The government’s role is significant in other ways, too. Government should be setting the example and discriminatory racial profiling by the police is the opposite of what we need. And while complex and hard to prove, they are duty-bound to make sure their behaviour is of the highest ethical and moral standard. Transparent and independent audits will continue to be key. 

Expressive force: The power of norms, nudges and non-negotiables 

Oppressed minorities, in particular the Black community, know a lot about excessive force as US ‘stand your ground’ laws have been repeatedly abused to tragic effect. In retaliation, the expression of force through peaceful protest should not be underestimated. 

The Black Lives Matter movement is the most vocal current example, but other quieter and complementary avenues exist. Expression can be exercised through non-negotiable laws and ‘norm entrepreneurs’ capable of shifting the mood of the masses, as well as through transparent and informational nudges.

Earlier I said “If we only change laws but not our minds, we will continue to exclude minority groups and use self-fulfilling tautology to justify our logic.” This only tells part of the story. It implies a linear one-dimensional relationship when the interplay between the law and individual behaviour is far more complex. It also ignores the influence of others on our actions. We need policy, legislation and peer pressure to pull in the same direction.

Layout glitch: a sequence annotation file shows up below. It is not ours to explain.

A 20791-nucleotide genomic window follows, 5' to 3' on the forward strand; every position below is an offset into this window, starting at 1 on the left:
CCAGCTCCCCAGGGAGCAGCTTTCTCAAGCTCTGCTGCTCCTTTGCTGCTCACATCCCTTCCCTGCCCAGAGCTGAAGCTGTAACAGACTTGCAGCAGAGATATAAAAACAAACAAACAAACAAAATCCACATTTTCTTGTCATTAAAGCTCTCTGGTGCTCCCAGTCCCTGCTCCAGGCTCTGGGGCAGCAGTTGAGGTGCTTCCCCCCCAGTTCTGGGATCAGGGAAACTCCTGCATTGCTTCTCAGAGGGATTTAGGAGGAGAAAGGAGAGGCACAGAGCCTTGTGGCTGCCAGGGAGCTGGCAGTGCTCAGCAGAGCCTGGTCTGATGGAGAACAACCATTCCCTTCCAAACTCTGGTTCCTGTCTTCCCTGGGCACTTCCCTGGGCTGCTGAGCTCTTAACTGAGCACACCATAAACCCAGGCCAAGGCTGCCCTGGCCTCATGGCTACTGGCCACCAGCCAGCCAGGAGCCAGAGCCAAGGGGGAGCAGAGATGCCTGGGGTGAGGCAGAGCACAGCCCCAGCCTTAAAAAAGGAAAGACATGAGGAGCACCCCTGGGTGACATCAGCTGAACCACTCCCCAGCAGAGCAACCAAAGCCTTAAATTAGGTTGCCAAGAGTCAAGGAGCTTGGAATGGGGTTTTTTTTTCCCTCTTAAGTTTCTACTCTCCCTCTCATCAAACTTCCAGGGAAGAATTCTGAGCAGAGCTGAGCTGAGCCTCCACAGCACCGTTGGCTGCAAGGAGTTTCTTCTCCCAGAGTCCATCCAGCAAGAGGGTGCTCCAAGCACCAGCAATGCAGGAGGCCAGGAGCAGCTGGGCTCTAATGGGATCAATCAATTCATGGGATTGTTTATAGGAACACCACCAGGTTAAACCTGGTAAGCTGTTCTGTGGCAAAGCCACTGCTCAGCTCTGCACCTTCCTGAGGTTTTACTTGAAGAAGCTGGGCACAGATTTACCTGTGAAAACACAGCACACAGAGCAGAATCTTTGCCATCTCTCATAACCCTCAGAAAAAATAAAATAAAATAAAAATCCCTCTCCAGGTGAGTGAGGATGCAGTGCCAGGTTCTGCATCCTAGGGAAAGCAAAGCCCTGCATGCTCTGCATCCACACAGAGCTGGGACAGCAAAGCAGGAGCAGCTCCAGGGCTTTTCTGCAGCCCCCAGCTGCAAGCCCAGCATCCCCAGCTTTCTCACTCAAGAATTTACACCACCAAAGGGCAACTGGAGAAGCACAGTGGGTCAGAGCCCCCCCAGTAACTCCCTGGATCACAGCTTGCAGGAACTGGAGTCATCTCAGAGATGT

In a way, it is not that dissimilar to the chicken or the egg conundrum. Which came first, the Civil Rights Act or the moral consensus for equality? You can make an equally good case for either but the important point is that they both happened, a tipping point was reached, and they ended up reinforcing one another. The bad news, as is now becoming clear, is that symbolic progress in fighting conscious and visible racism provided air cover for more unconscious and subversive forms to fester. Thankfully, enough people now seem to have woken up to the fact and are motivated to create change; another tipping point could be just around the corner.

To this end, the EU’s Anti-racism Action Plan published in September 2020 represents a significant statement of intent. Indeed, President Ursula von der Leyen has stressed that “we may have different beliefs, we may belong to different minority groups but we have to make sure we listen to each other, learn from each other and embrace this diversity.”18A Union of equality: EU anti-racism action plan 2020-2025, European Commission, 18.9.2020